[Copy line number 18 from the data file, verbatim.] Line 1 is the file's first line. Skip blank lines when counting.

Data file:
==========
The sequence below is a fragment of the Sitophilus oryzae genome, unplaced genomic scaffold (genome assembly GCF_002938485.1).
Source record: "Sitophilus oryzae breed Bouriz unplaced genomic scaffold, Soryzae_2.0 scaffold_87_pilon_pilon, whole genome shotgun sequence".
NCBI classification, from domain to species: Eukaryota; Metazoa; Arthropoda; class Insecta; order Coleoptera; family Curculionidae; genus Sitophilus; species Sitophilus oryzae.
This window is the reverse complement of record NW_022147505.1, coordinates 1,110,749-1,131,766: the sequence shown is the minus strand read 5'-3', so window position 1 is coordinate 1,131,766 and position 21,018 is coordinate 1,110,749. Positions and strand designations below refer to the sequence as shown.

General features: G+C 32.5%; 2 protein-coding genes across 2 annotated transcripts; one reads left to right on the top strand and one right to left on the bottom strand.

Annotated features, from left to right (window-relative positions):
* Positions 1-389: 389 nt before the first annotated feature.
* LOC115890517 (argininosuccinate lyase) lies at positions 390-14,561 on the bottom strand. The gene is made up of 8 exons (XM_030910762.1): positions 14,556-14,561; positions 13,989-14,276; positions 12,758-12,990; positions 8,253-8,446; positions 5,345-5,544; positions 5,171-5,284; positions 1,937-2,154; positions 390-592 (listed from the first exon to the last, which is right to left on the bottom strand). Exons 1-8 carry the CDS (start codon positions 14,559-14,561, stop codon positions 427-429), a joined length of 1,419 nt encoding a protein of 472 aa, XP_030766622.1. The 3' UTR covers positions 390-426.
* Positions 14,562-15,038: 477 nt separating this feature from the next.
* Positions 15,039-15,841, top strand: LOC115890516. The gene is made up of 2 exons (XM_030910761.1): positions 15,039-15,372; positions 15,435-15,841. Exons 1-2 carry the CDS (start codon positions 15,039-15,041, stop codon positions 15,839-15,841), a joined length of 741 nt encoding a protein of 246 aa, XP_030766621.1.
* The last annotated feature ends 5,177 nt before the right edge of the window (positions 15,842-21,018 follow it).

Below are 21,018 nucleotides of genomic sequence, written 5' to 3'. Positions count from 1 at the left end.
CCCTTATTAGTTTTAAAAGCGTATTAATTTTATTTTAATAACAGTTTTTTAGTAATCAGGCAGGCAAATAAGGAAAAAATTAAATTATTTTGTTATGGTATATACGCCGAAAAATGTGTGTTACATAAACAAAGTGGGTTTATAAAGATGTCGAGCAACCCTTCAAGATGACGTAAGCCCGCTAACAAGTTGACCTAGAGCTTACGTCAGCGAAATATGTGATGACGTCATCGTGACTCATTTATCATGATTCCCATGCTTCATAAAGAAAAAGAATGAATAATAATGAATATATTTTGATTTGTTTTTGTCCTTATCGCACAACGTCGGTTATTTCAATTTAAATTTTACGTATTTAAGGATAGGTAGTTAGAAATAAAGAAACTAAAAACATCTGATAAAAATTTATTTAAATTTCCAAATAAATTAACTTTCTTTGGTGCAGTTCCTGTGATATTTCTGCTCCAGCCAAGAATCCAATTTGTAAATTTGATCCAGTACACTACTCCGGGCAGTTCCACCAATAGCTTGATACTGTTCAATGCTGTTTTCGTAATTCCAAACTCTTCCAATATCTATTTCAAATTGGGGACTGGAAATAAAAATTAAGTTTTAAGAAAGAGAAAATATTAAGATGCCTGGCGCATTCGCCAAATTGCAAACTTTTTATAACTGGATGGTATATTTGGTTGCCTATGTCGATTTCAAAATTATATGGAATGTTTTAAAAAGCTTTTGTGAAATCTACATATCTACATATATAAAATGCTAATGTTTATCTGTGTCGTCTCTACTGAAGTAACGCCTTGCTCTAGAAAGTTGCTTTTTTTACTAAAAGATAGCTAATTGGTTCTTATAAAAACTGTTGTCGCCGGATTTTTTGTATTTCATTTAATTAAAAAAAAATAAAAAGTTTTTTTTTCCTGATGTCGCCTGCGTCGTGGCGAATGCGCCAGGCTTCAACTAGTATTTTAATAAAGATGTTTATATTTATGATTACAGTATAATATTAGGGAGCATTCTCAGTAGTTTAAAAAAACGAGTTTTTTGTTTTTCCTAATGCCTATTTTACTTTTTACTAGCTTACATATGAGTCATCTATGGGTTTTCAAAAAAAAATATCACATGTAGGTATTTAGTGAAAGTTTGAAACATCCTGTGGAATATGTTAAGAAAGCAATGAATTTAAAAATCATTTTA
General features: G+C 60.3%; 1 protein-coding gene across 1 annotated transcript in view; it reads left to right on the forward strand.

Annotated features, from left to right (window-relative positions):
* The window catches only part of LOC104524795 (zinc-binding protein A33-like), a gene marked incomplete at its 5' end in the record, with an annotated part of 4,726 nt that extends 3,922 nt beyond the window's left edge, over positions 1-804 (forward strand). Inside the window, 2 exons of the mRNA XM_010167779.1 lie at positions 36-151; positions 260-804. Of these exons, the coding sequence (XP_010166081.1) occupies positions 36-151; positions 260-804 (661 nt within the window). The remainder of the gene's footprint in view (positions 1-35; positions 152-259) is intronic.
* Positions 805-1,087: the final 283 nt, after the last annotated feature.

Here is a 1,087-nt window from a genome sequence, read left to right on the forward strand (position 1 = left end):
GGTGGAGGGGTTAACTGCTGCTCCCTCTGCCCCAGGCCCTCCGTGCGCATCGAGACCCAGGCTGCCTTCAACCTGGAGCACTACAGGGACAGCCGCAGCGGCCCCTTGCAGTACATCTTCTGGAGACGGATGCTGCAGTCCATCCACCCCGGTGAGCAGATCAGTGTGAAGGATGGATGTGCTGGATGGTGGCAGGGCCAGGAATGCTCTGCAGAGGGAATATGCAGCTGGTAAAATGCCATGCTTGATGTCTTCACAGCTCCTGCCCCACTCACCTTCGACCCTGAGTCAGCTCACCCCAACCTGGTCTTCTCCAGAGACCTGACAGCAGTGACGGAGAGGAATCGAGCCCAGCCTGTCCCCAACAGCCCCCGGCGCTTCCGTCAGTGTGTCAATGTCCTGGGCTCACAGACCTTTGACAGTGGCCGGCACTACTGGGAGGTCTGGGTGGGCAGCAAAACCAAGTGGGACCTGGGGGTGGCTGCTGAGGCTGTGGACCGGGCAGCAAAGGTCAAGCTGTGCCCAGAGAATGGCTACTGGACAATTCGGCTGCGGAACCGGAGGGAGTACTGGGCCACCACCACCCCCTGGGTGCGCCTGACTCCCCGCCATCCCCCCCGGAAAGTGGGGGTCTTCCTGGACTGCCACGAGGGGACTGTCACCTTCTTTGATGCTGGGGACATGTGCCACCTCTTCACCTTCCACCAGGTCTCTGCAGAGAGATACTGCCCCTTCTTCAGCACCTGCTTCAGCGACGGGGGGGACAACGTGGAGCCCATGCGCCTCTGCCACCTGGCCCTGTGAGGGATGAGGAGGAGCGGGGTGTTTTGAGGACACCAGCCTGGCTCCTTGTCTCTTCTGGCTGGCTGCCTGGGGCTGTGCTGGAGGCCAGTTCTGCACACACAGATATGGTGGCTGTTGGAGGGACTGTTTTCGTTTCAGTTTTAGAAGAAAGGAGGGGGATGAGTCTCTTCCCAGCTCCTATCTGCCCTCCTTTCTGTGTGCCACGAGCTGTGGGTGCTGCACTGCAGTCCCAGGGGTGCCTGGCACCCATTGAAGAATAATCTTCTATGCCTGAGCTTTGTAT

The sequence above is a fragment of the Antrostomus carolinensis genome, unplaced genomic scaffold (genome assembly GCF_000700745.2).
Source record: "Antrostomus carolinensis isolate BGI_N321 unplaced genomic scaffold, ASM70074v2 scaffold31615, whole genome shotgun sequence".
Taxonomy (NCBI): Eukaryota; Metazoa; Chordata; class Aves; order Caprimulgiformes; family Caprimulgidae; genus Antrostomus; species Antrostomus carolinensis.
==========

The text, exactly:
Here is a 1,087-nt window from a genome sequence, read left to right on the forward strand (position 1 = left end):